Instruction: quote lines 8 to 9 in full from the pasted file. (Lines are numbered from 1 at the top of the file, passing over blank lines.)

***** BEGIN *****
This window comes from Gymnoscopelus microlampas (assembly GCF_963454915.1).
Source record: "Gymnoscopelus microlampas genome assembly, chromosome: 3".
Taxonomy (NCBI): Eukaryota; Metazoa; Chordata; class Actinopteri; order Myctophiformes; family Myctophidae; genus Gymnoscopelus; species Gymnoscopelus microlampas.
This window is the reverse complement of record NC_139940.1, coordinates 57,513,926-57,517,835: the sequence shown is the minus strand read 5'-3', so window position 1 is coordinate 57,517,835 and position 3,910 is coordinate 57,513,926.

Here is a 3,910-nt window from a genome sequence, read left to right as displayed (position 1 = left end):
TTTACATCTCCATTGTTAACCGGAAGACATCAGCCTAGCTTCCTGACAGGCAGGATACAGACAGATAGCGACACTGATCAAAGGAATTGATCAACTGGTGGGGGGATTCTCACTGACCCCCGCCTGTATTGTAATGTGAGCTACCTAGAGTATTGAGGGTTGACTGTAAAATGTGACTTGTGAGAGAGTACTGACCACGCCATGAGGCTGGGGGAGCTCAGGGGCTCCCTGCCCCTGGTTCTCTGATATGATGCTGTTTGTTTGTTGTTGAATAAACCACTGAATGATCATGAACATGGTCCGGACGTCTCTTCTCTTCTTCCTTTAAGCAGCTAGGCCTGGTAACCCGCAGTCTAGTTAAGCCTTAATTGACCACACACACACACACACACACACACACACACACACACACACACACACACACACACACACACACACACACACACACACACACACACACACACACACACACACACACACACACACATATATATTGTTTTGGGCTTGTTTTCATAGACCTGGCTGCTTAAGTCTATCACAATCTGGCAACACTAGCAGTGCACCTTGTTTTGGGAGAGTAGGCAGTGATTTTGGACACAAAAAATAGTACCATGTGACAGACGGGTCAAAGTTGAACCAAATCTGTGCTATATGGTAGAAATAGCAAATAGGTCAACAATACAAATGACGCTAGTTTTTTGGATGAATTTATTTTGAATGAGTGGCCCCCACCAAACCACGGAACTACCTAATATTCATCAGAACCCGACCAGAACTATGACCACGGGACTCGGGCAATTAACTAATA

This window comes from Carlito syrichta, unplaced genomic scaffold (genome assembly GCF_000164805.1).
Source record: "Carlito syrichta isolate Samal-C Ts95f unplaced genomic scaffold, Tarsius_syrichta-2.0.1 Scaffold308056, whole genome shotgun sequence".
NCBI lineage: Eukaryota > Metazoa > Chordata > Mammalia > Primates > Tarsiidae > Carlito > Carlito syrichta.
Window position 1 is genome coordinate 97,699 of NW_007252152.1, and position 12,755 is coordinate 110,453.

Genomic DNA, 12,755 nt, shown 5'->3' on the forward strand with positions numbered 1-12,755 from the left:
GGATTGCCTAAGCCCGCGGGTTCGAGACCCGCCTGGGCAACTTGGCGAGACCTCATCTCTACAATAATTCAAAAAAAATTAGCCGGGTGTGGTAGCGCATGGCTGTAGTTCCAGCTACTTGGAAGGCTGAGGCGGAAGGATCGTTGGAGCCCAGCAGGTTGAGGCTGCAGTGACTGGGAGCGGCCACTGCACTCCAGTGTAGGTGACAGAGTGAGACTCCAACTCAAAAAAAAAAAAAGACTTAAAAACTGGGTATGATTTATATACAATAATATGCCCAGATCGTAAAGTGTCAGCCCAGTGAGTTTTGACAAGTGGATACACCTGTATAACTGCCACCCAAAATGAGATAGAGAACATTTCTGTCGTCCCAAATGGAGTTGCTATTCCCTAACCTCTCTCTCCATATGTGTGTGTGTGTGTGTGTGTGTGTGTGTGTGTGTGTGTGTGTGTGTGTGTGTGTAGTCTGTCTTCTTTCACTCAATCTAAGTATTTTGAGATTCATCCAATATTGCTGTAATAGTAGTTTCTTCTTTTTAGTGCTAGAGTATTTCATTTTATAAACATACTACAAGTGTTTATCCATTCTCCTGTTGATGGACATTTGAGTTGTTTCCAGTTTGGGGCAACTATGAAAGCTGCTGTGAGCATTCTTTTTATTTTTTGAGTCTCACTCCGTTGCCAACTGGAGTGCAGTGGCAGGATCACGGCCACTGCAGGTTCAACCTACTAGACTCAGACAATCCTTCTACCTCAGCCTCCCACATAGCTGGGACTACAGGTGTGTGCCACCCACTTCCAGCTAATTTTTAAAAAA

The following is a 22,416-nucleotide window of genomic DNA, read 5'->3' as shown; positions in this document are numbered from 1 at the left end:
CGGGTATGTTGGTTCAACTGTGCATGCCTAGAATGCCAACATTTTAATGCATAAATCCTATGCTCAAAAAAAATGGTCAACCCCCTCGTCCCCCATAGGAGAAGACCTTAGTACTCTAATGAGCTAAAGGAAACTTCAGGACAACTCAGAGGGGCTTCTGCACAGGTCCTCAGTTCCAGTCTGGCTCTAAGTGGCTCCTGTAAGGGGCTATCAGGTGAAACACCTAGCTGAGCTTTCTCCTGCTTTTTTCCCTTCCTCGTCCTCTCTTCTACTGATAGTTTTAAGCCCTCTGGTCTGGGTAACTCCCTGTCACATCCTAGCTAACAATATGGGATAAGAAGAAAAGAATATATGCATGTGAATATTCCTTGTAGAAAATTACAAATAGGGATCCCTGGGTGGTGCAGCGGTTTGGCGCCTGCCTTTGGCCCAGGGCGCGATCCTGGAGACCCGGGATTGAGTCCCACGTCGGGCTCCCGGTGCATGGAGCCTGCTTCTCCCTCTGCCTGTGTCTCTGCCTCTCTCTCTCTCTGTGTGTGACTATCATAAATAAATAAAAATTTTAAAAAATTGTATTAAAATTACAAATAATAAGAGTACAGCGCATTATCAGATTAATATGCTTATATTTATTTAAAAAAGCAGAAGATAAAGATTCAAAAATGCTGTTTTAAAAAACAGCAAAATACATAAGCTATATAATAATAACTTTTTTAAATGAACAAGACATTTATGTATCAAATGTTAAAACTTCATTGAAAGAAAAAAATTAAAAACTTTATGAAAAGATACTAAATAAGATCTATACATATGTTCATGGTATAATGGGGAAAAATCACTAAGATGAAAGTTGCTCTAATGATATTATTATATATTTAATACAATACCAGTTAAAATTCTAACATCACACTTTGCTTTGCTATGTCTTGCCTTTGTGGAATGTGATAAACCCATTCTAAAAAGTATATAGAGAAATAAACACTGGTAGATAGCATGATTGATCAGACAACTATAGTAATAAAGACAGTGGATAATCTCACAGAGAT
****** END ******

Source record: "Carlito syrichta isolate Samal-C Ts95f unplaced genomic scaffold, Tarsius_syrichta-2.0.1 Scaffold308056, whole genome shotgun sequence".
NCBI lineage: Eukaryota > Metazoa > Chordata > Mammalia > Primates > Tarsiidae > Carlito > Carlito syrichta.